Dan Berger is an associate professor of comparative ethnic studies at the University of Washington Bothell and an adjunct affiliate associate professor of history at the University of Washington Seattle. His books include Captive Nation: Black Prison Organizing in the Civil Rights Era (2014), which won the OAH James A. Rawley Prize and explores the central role that prisoners played in the civil rights and Black Power movements. He is most recently a coeditor, with Emily Hobson, of Remaking Radicalism: A Grassroots Documentary Reader of the United States, 1973-2001. Berger publishes regularly in Black Perspectives, Dissent, Salon, the Seattle Times, and Truthout, among other publications. He coordinates the Washington Prison History Project, a multimedia digital archive of regional history. An expert on the carceral state and twentieth-century American social movements, he is currently writing Stayed on Freedom: One Family's Journey in the Black Freedom Struggle, and Prison: An American History, both under contract with Basic Books.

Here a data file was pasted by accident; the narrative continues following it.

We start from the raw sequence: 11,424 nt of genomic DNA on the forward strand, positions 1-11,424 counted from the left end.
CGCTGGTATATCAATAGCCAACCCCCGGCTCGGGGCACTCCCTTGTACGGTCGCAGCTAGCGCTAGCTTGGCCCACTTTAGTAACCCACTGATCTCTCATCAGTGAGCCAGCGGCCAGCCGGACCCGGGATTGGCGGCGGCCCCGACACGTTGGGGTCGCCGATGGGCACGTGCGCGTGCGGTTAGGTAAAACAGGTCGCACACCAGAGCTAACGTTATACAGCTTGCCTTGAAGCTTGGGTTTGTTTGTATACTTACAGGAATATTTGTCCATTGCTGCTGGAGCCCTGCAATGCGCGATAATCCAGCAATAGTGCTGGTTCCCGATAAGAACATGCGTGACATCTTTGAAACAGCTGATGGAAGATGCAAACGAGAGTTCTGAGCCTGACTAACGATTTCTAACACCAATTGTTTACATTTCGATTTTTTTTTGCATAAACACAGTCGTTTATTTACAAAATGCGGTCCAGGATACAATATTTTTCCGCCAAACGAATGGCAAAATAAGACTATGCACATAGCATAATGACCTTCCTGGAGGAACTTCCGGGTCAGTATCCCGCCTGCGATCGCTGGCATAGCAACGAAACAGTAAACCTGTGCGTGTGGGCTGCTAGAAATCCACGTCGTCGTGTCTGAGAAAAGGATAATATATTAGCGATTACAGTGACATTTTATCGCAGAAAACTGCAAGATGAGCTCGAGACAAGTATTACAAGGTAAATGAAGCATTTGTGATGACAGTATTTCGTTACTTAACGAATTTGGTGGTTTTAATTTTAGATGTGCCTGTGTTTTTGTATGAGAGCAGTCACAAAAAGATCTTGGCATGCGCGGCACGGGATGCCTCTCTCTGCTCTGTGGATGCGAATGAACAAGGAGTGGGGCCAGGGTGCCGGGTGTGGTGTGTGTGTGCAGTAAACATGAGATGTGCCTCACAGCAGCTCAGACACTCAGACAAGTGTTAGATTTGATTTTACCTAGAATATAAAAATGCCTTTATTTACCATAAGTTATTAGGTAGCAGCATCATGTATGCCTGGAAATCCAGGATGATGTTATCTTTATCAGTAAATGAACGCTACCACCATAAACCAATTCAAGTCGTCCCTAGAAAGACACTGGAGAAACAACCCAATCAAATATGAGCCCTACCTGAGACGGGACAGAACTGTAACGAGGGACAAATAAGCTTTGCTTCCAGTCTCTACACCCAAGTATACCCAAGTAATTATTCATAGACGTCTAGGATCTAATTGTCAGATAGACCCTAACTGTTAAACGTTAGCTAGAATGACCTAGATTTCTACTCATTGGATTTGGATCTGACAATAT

Prison is more than a place of punishment: it is also a site of knowledge production. From sentencing reports and parole files to lawsuits, the prison is constantly producing artifacts. It is, in other words, an archive. The archive is shaped both by the government, which oversees prisons, and by incarcerated people themselves. This talk explores how prisons constitute an archive. Focusing especially on the creative projects of currently and formerly incarcerated people have created, Berger shows how prisoners have turned their conditions of confinement into a space to imagine freedom--a speculative archive. This talk draws from an emerging digital project of prisoner activism in the 1970s and 1980s.